That lunar months typically could not begin before the first crescent was sighted is, on closer inspection, one of ancient chronology's most overrated and persistent assumptions.
Egyptian lunar months clearly began before first-crescent visibility, even if it is not clear exactly how the beginning of the months were determined (on the Egyptian lunar calendar, see Depuydt 1997).
If not by first-crescent sighting, how was the beginning of lunar months marked?
All peoples using lunar calendars must sooner or later have realized that calendrical lunar months do not ever need to be shorter than twenty-nine full days or longer than thirty days.
Evidence for Lunar Months Beginning before First-Crescent Visibility
The question arises: how did lunar months begin in Jerusalem in the first century C.
The sources do not tell us how lunar months began in Jerusalem in the first century C.
as the consul date suggests, lunar months could indeed begin before first-crescent sighting in first century C.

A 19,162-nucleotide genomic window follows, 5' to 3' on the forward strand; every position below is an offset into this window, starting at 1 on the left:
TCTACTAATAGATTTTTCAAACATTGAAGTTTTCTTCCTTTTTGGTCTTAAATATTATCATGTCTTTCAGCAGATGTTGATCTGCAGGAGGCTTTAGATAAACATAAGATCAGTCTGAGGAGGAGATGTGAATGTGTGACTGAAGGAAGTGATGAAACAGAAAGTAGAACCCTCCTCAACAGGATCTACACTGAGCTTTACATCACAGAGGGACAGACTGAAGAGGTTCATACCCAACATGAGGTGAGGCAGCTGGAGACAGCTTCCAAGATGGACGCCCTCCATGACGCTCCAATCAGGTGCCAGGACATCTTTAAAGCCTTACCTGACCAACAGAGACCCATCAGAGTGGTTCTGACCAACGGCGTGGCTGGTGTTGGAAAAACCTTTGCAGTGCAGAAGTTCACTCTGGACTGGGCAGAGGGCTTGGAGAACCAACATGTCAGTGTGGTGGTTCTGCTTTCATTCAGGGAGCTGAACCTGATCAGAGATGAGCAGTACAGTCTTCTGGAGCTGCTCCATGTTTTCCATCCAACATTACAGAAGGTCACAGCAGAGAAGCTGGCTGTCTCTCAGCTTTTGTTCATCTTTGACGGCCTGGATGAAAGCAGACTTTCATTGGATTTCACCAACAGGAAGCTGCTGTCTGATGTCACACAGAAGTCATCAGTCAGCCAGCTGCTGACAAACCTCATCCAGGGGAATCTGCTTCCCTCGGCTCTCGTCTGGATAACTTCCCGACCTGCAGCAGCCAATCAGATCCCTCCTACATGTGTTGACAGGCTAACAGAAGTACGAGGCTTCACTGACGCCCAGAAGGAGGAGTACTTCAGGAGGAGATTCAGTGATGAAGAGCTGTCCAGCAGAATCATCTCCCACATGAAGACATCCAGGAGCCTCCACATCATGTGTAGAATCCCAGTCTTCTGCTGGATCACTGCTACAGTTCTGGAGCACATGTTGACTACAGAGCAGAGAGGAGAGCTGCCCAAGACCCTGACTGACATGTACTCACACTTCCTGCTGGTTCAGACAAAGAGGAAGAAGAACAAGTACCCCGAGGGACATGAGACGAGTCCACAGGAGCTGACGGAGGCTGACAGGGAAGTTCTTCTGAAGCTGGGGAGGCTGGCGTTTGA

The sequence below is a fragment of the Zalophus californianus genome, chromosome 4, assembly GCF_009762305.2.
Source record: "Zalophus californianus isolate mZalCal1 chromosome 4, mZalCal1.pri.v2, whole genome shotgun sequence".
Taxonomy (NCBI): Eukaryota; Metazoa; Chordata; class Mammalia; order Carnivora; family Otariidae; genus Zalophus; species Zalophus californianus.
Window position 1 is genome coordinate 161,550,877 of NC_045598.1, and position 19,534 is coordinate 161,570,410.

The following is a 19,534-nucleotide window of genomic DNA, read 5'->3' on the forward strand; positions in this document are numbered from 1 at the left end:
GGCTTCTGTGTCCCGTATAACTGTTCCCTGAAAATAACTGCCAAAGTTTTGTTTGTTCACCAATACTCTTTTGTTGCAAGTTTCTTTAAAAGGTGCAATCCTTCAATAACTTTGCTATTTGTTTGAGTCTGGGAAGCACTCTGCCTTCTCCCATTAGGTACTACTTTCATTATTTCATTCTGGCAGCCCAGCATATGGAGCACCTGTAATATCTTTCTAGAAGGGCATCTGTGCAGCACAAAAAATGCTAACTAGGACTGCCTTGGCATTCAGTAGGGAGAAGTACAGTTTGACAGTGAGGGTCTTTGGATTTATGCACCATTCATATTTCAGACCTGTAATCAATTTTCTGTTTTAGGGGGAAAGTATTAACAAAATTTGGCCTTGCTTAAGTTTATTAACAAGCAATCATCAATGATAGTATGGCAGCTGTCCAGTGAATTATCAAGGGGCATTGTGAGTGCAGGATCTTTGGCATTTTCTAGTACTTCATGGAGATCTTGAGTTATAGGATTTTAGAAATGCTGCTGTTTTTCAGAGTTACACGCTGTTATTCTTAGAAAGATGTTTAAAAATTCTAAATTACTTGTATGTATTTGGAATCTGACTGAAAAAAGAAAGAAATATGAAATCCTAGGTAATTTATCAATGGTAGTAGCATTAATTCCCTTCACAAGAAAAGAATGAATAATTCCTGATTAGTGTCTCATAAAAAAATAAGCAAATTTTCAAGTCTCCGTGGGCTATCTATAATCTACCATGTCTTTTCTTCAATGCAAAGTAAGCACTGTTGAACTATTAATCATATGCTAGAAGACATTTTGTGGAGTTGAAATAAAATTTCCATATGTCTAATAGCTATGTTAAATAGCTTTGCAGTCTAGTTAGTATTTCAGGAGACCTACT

Fotheringham (1908, 1911) was the first to note and the only one ever to defend the position that the lunar months of the double dates seem to begin a little before first-crescent visibility.
And that is typical of the lunar months of the double dates, as Fotheringham first noted.
These lunar months too begin typically a little earlier than expected.
Many Muslim scholars agree on moon-sighting as the only acceptable way for determining the beginning of the new lunar month
as they root the practice of moon-sighting, particularly for Ramadan, in the Quranic and Prophetic injunctions.